Firstly, the appropriate aluminium or related alloy is selected for the desired finished profile. This comes in the form of an aluminium log, varying in both length and diameter. Before these logs are sent off to the factory they are heat treated to eliminate impurities.
When the extrusion log arrives at the plant, it is initially cut into shorter, more suitable lengths for extrusion. These new lengths are known as Billets, their length is decided by the plant machinery press capacity, and by the final length of the extrusion. The Billet is then heated to around 450°C. This temperature is decided by the complexity of the dies shape, the press’ capacity and the alloy’s aluminium content.
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Under Pressure: Extrusion Begins
Extrusion relies on heat and pressure in large amounts. The Billet pushed through the die at pressures ranging from 1600 – 6500 tonnes. The pressure forces the Billet through the die and the shape of the die forms the shape of the profile. Extrusion speed is governed by the complexity of the die and the alloy’s aluminium content. The most commonly used method of extrusion is the direct method where the Billet is driven through the stationary die by the press machine. The press force should be enough to smoothly push the aluminium through the die, too much and the metal will spill over the sides of the die. The extrusion can exit the die in varying lengths and widths.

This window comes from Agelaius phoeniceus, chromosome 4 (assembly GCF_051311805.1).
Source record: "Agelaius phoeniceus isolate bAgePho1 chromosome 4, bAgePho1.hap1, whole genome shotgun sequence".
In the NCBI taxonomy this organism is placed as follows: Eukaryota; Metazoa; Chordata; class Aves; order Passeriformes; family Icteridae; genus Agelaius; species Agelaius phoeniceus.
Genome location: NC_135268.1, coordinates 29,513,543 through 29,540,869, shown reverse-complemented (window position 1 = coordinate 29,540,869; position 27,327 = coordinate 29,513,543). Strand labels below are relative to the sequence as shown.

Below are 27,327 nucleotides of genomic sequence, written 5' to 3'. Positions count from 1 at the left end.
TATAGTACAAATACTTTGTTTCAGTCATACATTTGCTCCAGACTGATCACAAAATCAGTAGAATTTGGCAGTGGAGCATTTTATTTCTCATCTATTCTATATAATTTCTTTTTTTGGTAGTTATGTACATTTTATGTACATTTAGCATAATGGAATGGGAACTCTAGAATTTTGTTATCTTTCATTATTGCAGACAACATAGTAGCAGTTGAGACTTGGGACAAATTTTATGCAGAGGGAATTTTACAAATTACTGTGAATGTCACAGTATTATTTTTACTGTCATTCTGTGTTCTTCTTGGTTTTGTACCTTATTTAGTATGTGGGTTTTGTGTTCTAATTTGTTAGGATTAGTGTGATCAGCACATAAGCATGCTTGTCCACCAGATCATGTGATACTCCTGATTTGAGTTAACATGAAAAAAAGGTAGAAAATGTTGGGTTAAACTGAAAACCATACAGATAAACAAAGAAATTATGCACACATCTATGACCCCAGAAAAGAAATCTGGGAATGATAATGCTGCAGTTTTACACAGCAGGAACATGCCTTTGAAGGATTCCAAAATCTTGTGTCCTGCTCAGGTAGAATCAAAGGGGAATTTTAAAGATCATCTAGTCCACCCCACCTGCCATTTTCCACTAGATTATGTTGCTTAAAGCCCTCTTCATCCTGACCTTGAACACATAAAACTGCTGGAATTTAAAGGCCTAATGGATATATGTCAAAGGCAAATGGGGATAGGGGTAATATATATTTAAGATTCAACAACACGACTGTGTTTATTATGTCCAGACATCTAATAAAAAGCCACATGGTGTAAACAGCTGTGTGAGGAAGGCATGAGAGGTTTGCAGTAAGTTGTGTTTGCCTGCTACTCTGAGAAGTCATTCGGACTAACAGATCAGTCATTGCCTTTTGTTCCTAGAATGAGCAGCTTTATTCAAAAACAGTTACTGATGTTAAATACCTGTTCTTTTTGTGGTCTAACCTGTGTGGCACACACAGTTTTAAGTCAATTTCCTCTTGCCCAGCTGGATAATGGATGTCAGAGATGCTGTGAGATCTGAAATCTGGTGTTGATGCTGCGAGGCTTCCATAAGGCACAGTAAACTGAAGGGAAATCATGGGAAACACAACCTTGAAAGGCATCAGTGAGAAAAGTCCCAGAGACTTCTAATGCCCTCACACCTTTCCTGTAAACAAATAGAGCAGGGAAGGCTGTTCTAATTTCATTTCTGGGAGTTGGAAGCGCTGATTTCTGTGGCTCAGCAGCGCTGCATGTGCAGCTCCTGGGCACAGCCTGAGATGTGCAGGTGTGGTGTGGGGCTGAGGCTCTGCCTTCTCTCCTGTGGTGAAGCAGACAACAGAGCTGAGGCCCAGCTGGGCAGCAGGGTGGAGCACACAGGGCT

The Two-step Cooling Process
Firstly, as the aluminium leaves the die, it has to maintain a steady temperature to continue to run smoothly. This should be around 950°C but the temperature obviously varies depending on the aluminium content of the alloy. Secondly, the newly extruded profile is rolled down a fan-lined table, the purpose of which is to begin the ‘tempering’ process. Sometimes alloys are also cooled using liquids. Once the profile reaches the desired length, its cut off and carried to the cooling table where the different pieces are stacked, ready for the next stage of the process.
Stretching, Cutting and Ageing
As the extruded aluminium cools down they tend to bend and warp, so they are stretched to straighten out any kinks. The long sections of aluminium are fed on to a stretcher where jaws at either ends of the extrusion apply a measured force, pulling away from one another. This straightens the curved extrusion and effects the molecular alignment within the metal, improving strength and hardness. After stretching, extrusions can range from two to fifty metres long. Finally, the extrusions are ‘aged’ or heated in large industrial ovens, this process ensures that the different alloys correspond to strict standards of strength.